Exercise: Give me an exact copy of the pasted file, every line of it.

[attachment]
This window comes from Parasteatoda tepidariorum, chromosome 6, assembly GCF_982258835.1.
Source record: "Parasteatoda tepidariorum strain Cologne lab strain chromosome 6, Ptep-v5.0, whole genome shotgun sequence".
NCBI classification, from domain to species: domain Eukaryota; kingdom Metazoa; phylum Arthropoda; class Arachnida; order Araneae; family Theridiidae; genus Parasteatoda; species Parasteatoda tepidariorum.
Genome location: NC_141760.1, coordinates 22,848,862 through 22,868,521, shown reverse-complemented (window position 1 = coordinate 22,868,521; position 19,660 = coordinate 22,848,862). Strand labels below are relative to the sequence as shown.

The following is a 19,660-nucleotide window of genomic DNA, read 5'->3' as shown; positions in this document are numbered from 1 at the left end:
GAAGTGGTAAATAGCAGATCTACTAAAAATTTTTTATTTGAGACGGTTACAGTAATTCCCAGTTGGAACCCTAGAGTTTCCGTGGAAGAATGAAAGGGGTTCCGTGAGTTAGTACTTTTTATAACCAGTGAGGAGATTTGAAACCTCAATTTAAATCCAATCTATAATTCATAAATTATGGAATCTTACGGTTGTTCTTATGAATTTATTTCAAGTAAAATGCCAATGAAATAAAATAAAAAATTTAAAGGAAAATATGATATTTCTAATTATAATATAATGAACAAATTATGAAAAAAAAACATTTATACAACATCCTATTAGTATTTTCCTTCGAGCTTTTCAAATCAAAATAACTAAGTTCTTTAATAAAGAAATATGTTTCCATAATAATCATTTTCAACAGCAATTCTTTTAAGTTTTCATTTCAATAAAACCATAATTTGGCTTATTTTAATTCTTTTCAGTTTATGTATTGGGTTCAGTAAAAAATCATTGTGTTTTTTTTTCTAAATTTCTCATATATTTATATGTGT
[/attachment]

This window comes from Parasteatoda tepidariorum, chromosome 6, assembly GCF_982258835.1.
Source record: "Parasteatoda tepidariorum strain Cologne lab strain chromosome 6, Ptep-v5.0, whole genome shotgun sequence".
NCBI classification, from domain to species: domain Eukaryota; kingdom Metazoa; phylum Arthropoda; class Arachnida; order Araneae; family Theridiidae; genus Parasteatoda; species Parasteatoda tepidariorum.
Genome location: NC_141760.1, coordinates 22,848,862 through 22,868,521, shown reverse-complemented (window position 1 = coordinate 22,868,521; position 19,660 = coordinate 22,848,862). Strand labels below are relative to the sequence as shown.

The following is a 19,660-nucleotide window of genomic DNA, read 5'->3' as shown; positions in this document are numbered from 1 at the left end:
GAAGTGGTAAATAGCAGATCTACTAAAAATTTTTTATTTGAGACGGTTACAGTAATTCCCAGTTGGAACCCTAGAGTTTCCGTGGAAGAATGAAAGGGGTTCCGTGAGTTAGTACTTTTTATAACCAGTGAGGAGATTTGAAACCTCAATTTAAATCCAATCTATAATTCATAAATTATGGAATCTTACGGTTGTTCTTATGAATTTATTTCAAGTAAAATGCCAATGAAATAAAATAAAAAATTTAAAGGAAAATATGATATTTCTAATTATAATATAATGAACAAATTATGAAAAAAAAACATTTATACAACATCCTATTAGTATTTTCCTTCGAGCTTTTCAAATCAAAATAACTAAGTTCTTTAATAAAGAAATATGTTTCCATAATAATCATTTTCAACAGCAATTCTTTTAAGTTTTCATTTCAATAAAACCATAATTTGGCTTATTTTAATTCTTTTCAGTTTATGTATTGGGTTCAGTAAAAAATCATTGTGTTTTTTTTTCTAAATTTCTCATATATTTATATGTGT